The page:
For two seasons of HBO’s sharp reality-show satire The Comeback, Mickey Deane — played by Robert Michael Morris — has endured the plights of humiliation right alongside Valerie herself … all in the name of friendship. From Season 1’s cupcake fiasco to Val’s tasteless improv riffs after his cancer diagnosis during the second installment, the manny-pack-wearing Mickey’s seen it all as has “Red,” as he affectionately calls her. She once walked in on him in bed, sprawled out, naked.
As the entire 21-episode series (so far) hits DVD, the Kentucky-born Morris phoned to chat with our Chris Azzopardi about how that emotional finale was “all in Lisa’s eyes,” his former career as an English teacher and why he decided to bare his butt during the show. And no, he doesn’t do hair.
Dallas Voice: I just watched the season 2 finale for probably the 15th time. I can’t shake it. Those last few minutes are some of the most brilliant minutes in television history. What was the vibe of the cast during the finale shoot? Robert Michael Morris: Well, I was away for most of it. The hospital scene — they were shooting other stuff, but I was just waiting in the hospital bed, so for me it was very easy. Just lie there! We didn’t wrap that last scene until 4:20 that morning, so it was quite late in the day. I keep using the word “honest,” and that’s the thing I always appreciated about the show. It seemed to me to always be so honest, and the relationship between Lisa and I really crystallized in that last moment.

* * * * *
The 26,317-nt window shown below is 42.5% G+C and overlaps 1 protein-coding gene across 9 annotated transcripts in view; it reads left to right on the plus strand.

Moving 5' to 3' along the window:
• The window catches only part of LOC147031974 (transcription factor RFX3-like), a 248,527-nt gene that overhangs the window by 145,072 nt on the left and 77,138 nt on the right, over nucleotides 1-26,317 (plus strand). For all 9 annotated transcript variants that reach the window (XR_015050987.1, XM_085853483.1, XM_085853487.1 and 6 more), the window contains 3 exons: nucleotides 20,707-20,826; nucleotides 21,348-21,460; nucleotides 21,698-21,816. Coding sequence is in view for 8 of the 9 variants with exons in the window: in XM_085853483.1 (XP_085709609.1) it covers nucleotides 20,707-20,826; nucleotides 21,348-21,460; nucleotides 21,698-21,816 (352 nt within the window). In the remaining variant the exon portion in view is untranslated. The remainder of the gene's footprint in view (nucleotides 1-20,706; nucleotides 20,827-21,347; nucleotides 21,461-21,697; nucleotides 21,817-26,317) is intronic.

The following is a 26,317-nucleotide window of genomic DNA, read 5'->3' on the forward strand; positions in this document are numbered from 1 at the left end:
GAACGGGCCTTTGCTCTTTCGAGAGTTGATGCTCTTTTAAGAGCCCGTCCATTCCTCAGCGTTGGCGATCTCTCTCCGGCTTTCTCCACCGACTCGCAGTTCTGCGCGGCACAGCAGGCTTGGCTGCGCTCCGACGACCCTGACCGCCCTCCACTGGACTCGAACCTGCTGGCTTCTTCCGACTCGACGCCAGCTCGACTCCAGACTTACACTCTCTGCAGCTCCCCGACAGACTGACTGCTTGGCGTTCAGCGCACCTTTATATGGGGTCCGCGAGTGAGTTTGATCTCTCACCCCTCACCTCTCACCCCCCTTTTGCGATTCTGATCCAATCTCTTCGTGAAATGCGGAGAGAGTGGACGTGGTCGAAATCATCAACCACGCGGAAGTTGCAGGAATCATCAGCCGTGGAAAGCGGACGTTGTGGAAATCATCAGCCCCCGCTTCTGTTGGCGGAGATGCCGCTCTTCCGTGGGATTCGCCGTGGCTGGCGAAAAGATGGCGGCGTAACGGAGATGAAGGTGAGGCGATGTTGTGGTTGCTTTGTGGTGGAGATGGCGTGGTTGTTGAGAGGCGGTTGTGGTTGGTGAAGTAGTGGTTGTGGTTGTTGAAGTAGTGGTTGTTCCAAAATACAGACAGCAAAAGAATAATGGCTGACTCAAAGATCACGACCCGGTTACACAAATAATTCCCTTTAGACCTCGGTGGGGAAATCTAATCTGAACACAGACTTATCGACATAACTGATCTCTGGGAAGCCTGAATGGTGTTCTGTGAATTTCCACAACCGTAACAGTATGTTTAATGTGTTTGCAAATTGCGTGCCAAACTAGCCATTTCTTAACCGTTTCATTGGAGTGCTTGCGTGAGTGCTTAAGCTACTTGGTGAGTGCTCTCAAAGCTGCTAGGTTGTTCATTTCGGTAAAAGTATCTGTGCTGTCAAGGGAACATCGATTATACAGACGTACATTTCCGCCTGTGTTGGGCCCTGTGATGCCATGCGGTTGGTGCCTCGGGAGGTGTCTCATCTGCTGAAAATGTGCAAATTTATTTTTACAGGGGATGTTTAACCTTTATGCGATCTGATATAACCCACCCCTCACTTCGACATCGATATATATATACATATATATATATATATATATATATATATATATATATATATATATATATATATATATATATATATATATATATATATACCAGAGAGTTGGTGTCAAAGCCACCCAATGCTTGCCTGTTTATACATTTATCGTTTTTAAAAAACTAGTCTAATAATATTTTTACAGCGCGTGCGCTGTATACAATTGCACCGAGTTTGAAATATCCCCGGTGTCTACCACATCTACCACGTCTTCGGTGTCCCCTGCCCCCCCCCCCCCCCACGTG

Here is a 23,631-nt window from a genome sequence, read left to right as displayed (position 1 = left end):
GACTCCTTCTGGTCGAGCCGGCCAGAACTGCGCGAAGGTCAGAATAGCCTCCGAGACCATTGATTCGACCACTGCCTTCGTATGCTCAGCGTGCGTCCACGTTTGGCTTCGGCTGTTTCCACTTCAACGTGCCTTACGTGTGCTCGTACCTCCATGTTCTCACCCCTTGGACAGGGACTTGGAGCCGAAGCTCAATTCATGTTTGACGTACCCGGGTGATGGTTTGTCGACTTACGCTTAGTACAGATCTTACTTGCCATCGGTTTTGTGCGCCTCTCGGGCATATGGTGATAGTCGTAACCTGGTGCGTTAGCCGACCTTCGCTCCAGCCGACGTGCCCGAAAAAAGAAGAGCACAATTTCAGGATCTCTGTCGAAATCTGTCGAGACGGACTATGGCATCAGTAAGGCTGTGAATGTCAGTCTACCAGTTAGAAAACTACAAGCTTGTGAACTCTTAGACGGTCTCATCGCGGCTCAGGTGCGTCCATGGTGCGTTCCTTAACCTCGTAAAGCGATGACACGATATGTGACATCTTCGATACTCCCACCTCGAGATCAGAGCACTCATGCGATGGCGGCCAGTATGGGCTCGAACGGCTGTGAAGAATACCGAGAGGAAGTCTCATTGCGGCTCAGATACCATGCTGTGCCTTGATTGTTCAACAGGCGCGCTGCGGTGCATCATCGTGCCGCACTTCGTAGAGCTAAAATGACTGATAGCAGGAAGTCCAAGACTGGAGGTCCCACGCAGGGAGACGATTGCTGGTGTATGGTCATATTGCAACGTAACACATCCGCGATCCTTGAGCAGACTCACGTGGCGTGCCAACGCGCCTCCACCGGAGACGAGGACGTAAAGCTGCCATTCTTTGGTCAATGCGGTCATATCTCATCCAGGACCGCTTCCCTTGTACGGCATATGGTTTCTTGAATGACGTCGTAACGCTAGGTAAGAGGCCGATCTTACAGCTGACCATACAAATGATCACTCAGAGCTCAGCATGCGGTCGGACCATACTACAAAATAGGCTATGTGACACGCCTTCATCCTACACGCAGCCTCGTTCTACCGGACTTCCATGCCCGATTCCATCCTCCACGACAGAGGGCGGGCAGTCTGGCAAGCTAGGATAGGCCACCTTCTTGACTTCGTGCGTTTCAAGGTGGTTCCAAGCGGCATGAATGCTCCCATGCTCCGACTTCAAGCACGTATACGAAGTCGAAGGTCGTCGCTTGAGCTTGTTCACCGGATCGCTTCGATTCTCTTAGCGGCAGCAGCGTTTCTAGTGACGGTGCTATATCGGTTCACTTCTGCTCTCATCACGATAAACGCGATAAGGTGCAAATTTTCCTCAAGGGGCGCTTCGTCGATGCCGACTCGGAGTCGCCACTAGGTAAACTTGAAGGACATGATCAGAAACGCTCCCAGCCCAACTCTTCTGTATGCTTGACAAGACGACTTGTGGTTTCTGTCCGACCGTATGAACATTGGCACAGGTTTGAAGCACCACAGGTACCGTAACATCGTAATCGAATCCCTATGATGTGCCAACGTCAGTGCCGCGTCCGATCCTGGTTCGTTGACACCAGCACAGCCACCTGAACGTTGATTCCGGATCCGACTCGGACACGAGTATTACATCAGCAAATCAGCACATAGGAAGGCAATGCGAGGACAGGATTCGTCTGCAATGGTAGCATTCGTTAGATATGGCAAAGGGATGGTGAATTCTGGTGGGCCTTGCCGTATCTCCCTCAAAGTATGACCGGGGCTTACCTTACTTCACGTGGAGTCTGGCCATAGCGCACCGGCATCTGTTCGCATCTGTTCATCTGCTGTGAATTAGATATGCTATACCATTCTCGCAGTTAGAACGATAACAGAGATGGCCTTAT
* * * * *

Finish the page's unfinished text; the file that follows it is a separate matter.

That’s true. By the end of the second season, Valerie realized what really mattered. Oh, she always realized it. It’s like you can’t walk away from a sick child, and when Mickey, who had always been with her forever — 25 years longer than her marriage — seeing him on his way out became the priority for her. I have got to get to him. I have got to get to him. When she gets there and finds out it was the medication and he’s just a frightened mess in the bed — and she’s comforting him for a change — it really revealed the depth of their relationship. A lot of times we skate on the surface, and it’s only when the rubber hits the road that you can plumb the depths of what it is.
Nothing has been confirmed regarding a third season of the show. And seeing it took nearly 10 years for a second season, it could be that long before we see a third. Did the uncertainty of the show’s future make shooting this past season emotional? Oh, I don’t think that played into it — it certainly didn’t play into it for me. You hear actors say a lot of times they have to be in the moment, and if you’re playing something for effect, it rings false. HBO has always loved the show and they were incredibly supportive of this show. Well, the current HBO people. I think the first HBO person, whomever he was, didn’t get it. It was also, at that time, the only show that HBO had where there was a female lead. They were all male leads. And [the show] is about the business, which for them was uncomfortable.